Installing, Testing, Permitting, and Commissioning 450 Solar Panels in Four Days Flat
Posted 13 March 2013 12:00 AM by Mike McKechnie, President of Mountain View Solar
I first heard about the Water Missions International project while I was having dinner with my friend Ben Santarris from SolarWorld last year. He was telling me about this charitable group that SolarWorld had developed a strategic partnership with and about a 100-kilowatt project that the company wanted to build at Water Missions’ new headquarters in Charleston. S.C.
I immediately inquired about how the project was going to be pulled together, and before you knew it, I had volunteered the firm that I founded with my brother – Mountain View Solar team in West Virginia – as the SolarWorld authorized installer for the project.
Months went by, and we started to talk about the engineering and planning of the project with SolarWorld and the folks from Water Missions. We scheduled a weekly phone conference and started to work out the details. I still did not know who Water Missions was or what it was all about. But in the meantime, there were lots of details of planning, engineering, procurement, coordination, logistics and material donations to pursue. Over time, we all started to see the project planning come together and the target time frame for the installation selected: the first week of March.
Ground cleared & ground mount system getting installed
I had offered our team whenever timing worked out best for the project. Yet, the first week of March is the beginning of one of our busiest times of the year, trade show season, so I knew it would be a tight squeeze, not to mention that my wife and I have a 4-month-old baby at home. Early March was going to be a tough time to be out of the picture for a whole week. I asked myself more than once why I had committed to this project at this time of year – and 10 hours from home. My wife, Faith, asked me more than once, too. I felt like I needed to go, but I did not know why.
We planned for a one-week installation. To make that happen and maintain our workload back home, I could only take along three others from our team. We knew the project team had two electricians with good alternating-current experience in Charleston, but it had no direct-current experience. Our group – I as well as Jason Arnold, Dave Fleeharty and Jay Smith – would need to tackle the DC side all on our own and train volunteers to help us get the job done.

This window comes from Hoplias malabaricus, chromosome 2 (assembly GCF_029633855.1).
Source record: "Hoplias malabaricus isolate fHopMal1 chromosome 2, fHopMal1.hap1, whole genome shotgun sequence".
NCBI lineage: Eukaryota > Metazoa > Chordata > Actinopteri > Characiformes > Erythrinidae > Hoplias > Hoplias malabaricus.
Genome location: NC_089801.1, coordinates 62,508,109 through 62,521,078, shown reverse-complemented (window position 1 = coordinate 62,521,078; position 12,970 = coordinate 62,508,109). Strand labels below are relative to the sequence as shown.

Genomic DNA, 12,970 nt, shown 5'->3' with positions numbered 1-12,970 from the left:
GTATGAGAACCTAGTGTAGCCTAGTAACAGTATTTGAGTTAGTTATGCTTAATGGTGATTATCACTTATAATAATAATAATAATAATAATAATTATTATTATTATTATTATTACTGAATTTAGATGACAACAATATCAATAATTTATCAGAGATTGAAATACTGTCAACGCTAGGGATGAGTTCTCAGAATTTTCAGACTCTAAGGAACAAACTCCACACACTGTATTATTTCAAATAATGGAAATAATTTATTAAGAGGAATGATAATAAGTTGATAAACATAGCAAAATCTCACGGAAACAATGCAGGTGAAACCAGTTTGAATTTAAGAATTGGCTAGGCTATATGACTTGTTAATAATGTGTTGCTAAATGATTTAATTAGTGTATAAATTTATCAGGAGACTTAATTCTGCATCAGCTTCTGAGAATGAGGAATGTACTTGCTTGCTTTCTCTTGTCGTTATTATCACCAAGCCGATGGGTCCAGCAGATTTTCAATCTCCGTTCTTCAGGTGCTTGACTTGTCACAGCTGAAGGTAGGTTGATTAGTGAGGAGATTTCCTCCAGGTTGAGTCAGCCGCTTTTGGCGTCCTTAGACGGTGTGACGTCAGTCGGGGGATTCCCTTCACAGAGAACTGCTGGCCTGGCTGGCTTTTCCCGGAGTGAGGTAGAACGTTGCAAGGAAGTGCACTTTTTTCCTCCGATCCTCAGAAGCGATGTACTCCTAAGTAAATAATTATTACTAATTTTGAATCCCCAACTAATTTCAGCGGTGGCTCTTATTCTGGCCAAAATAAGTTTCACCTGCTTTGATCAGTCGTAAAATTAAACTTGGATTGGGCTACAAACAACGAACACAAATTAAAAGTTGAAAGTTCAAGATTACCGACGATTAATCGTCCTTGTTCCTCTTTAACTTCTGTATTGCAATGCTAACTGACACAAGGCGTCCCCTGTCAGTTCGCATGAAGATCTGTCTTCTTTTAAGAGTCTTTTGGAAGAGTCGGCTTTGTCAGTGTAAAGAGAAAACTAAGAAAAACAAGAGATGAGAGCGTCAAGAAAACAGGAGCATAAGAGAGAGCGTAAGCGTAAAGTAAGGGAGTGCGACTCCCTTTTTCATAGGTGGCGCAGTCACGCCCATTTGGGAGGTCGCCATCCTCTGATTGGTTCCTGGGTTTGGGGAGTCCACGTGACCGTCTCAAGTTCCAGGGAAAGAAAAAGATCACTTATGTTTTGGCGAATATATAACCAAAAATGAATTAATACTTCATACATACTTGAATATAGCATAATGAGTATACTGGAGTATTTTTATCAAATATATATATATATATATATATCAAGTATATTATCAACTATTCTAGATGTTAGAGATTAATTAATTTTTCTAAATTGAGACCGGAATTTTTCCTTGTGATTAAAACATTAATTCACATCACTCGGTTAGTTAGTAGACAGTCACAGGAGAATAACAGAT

Mike McKechnie from Mountain View Solar, a SolarWorld Authorized Installer, teams up with volunteers to help install a 100-kilowatt solar system
As I put together the labor schedule, it also became clear that we’d need a large group of volunteers to have even a chance to make the short timetable work. Water Missions knew that we needed some volunteer labor, too, but when I ran the numbers, I was a little concerned about the number of people we needed: at least 32 volunteers each day for the whole work week. I emailed off the schedule, hoping Water Missions could line up the volunteer staff that we needed.
We packed our truck as well as Volkswagen diesel beetle – our company logo wrapped all over it – and left at 5:30 a.m. Sunday, March 3, in hopes of getting to the site before dark so that we could check it out before needing to direct volunteer work on the site first thing in the morning. We arrived at 5:30 p.m. at Water Mission’s site, where we met WMI managers George Greene IV, Rogers Hook and Jay Cook. They gave us a tour of their new quarters in a derelict military warehouse they were restoring, and they explained what their mission was all about.
Nearly finished installing the solar panels for Water Mission International's 100-kilowatt solar system
They showed us pictures of the people they are working with in developing nations all over the world, along with the conditions that exist there. We were immediately taken over by our emotions as we listened to the stories of young people carrying dirty water for miles each and every day and then drinking while we knew all along that it would make them sick or worse. Kids and adults were dying from the dirty water each day. I was not ready for that; it hit me real hard. I felt like I needed to do more and wanted to help. We were there to help and now I knew why.
A Water Missions International clean water station serving a community in Peru
We began work early Monday morning, to our surprise, with a wealth of volunteers. In coming days, we worked with as many as 90 volunteers a day, virtually all without ANY solar experience. We also faced several significant procurement issues during the project that seemed insurmountable. But ultimately we finished the solar system, tested it and secured permitting for one of the largest PV arrays in South Carolina in just FOUR days. This was truly a blitz-build solar project. Along the way, we had worked very long days, made some great friends and learned more about WMI’s mission.
As it turns out, we and Water Missions have the same mission: to make significant and lasting change in the world.